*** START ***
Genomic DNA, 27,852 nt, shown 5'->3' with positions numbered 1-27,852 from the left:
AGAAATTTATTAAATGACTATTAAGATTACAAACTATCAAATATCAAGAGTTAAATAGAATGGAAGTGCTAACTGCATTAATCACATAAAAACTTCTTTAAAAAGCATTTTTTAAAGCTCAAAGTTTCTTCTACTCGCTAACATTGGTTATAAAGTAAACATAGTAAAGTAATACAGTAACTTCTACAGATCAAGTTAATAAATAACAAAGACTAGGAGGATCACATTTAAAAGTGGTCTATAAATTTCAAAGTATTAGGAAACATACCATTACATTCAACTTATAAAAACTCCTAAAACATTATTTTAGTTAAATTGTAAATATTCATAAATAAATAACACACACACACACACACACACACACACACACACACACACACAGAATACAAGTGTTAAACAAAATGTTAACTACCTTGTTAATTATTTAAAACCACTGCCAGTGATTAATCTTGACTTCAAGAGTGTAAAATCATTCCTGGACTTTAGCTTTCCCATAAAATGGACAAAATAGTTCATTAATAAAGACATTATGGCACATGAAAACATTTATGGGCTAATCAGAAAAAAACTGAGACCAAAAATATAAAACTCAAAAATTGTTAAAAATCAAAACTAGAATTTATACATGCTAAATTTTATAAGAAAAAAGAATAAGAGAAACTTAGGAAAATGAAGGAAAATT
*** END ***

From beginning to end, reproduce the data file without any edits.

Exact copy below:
Genomic DNA, 27,852 nt, shown 5'->3' with positions numbered 1-27,852 from the left:
AGAAATTTATTAAATGACTATTAAGATTACAAACTATCAAATATCAAGAGTTAAATAGAATGGAAGTGCTAACTGCATTAATCACATAAAAACTTCTTTAAAAAGCATTTTTTAAAGCTCAAAGTTTCTTCTACTCGCTAACATTGGTTATAAAGTAAACATAGTAAAGTAATACAGTAACTTCTACAGATCAAGTTAATAAATAACAAAGACTAGGAGGATCACATTTAAAAGTGGTCTATAAATTTCAAAGTATTAGGAAACATACCATTACATTCAACTTATAAAAACTCCTAAAACATTATTTTAGTTAAATTGTAAATATTCATAAATAAATAACACACACACACACACACACACACACACACACACACACACACAGAATACAAGTGTTAAACAAAATGTTAACTACCTTGTTAATTATTTAAAACCACTGCCAGTGATTAATCTTGACTTCAAGAGTGTAAAATCATTCCTGGACTTTAGCTTTCCCATAAAATGGACAAAATAGTTCATTAATAAAGACATTATGGCACATGAAAACATTTATGGGCTAATCAGAAAAAAACTGAGACCAAAAATATAAAACTCAAAAATTGTTAAAAATCAAAACTAGAATTTATACATGCTAAATTTTATAAGAAAAAAGAATAAGAGAAACTTAGGAAAATGAAGGAAAATT